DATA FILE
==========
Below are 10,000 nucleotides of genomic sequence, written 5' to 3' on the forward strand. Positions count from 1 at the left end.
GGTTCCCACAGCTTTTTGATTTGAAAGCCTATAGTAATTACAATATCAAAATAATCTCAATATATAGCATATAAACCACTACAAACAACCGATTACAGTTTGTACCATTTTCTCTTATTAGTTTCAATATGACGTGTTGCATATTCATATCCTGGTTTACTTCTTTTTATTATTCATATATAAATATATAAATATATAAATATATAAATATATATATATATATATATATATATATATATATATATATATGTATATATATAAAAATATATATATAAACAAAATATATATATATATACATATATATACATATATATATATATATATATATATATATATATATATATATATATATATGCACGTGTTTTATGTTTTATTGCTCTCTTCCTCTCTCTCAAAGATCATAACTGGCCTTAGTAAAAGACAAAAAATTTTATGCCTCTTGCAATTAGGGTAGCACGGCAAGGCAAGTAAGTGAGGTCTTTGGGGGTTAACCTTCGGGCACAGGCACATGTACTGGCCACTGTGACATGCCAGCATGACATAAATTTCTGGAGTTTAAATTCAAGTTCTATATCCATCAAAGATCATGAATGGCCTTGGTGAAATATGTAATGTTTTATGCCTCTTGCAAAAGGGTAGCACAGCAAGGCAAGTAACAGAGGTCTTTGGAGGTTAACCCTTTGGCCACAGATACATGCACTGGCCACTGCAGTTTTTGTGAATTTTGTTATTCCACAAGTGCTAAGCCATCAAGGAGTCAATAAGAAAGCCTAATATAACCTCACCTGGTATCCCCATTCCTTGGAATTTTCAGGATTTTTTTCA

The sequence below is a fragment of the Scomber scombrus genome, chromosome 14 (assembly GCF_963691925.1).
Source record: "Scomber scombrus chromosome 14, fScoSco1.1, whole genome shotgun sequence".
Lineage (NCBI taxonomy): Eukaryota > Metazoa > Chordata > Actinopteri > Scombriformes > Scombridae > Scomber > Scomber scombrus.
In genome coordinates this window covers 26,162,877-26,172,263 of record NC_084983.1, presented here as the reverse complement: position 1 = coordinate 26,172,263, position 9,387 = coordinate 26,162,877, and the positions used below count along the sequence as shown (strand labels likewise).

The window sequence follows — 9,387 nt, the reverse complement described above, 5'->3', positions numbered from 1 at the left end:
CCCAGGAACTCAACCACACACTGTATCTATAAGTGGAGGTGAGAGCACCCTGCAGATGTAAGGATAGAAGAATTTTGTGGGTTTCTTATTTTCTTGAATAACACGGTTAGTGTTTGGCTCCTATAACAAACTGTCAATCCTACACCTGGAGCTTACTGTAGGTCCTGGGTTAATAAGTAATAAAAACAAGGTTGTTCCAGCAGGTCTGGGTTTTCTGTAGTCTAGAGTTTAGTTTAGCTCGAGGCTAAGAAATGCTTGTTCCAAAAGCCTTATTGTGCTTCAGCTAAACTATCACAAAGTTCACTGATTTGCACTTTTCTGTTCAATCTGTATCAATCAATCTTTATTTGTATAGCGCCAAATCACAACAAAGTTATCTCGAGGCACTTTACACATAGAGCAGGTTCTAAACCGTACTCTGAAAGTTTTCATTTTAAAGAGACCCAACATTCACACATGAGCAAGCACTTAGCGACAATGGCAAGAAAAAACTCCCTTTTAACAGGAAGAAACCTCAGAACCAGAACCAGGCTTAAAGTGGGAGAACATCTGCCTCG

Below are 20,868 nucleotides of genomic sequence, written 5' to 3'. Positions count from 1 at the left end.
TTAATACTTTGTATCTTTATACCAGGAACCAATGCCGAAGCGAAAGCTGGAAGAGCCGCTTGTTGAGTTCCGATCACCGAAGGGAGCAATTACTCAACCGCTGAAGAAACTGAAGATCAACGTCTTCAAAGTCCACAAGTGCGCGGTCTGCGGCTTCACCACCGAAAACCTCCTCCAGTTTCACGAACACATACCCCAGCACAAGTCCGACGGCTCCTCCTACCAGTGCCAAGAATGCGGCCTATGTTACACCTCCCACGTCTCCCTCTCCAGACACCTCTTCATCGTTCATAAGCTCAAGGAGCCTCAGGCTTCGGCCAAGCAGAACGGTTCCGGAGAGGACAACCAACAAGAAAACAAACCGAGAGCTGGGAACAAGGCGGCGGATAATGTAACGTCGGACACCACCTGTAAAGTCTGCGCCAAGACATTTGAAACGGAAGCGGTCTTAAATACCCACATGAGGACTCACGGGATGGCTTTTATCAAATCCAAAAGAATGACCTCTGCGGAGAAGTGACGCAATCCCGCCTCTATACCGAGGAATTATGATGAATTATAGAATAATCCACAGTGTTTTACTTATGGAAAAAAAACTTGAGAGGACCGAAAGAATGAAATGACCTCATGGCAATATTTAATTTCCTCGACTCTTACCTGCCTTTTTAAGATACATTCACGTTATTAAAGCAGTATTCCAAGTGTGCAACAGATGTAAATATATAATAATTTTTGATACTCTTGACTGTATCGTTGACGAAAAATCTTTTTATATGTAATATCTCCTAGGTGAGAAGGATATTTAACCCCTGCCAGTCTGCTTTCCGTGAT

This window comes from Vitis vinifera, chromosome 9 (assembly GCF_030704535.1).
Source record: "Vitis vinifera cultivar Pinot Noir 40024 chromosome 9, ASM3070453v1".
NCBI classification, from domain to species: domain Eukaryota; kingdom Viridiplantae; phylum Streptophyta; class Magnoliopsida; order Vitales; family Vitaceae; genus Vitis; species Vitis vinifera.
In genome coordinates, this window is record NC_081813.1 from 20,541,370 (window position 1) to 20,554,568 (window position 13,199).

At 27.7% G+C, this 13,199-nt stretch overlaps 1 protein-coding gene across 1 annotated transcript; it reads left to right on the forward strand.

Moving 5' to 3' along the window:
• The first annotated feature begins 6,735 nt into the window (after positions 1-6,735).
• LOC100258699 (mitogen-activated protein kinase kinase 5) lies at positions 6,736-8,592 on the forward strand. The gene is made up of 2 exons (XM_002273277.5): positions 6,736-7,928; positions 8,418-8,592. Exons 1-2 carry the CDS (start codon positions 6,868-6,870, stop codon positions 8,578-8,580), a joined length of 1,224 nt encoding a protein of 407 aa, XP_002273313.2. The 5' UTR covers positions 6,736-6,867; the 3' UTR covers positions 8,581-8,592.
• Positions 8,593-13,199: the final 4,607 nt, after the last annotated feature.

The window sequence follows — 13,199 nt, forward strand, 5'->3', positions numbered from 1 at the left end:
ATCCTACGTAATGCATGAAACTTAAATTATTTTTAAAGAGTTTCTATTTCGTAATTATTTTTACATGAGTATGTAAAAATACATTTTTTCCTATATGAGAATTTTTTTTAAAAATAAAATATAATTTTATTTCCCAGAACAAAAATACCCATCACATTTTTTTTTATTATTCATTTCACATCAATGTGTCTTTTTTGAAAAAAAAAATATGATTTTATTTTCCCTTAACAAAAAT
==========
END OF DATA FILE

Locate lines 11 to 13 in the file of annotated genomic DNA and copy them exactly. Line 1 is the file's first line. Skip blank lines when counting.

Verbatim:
This window comes from Vitis vinifera, chromosome 9 (assembly GCF_030704535.1).
Source record: "Vitis vinifera cultivar Pinot Noir 40024 chromosome 9, ASM3070453v1".
NCBI classification, from domain to species: domain Eukaryota; kingdom Viridiplantae; phylum Streptophyta; class Magnoliopsida; order Vitales; family Vitaceae; genus Vitis; species Vitis vinifera.